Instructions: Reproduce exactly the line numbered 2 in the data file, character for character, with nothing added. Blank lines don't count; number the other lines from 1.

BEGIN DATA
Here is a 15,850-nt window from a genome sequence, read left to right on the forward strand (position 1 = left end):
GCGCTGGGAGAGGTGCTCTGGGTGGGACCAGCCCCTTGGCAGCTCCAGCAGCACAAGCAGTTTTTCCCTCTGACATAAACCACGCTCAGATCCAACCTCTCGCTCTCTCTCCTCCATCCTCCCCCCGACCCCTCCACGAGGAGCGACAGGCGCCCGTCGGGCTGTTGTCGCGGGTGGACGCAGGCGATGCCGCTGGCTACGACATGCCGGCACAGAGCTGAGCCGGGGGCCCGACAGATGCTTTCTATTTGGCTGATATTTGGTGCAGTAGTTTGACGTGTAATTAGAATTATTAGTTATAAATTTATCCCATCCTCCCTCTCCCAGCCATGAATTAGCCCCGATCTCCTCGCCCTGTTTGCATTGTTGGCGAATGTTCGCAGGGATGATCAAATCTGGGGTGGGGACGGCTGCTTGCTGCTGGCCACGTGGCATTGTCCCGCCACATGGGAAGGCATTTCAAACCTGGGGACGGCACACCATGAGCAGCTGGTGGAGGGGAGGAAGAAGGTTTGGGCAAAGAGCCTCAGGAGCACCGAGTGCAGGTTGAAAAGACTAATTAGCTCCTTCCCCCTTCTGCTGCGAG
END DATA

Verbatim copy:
GCGCTGGGAGAGGTGCTCTGGGTGGGACCAGCCCCTTGGCAGCTCCAGCAGCACAAGCAGTTTTTCCCTCTGACATAAACCACGCTCAGATCCAACCTCTCGCTCTCTCTCCTCCATCCTCCCCCCGACCCCTCCACGAGGAGCGACAGGCGCCCGTCGGGCTGTTGTCGCGGGTGGACGCAGGCGATGCCGCTGGCTACGACATGCCGGCACAGAGCTGAGCCGGGGGCCCGACAGATGCTTTCTATTTGGCTGATATTTGGTGCAGTAGTTTGACGTGTAATTAGAATTATTAGTTATAAATTTATCCCATCCTCCCTCTCCCAGCCATGAATTAGCCCCGATCTCCTCGCCCTGTTTGCATTGTTGGCGAATGTTCGCAGGGATGATCAAATCTGGGGTGGGGACGGCTGCTTGCTGCTGGCCACGTGGCATTGTCCCGCCACATGGGAAGGCATTTCAAACCTGGGGACGGCACACCATGAGCAGCTGGTGGAGGGGAGGAAGAAGGTTTGGGCAAAGAGCCTCAGGAGCACCGAGTGCAGGTTGAAAAGACTAATTAGCTCCTTCCCCCTTCTGCTGCGAG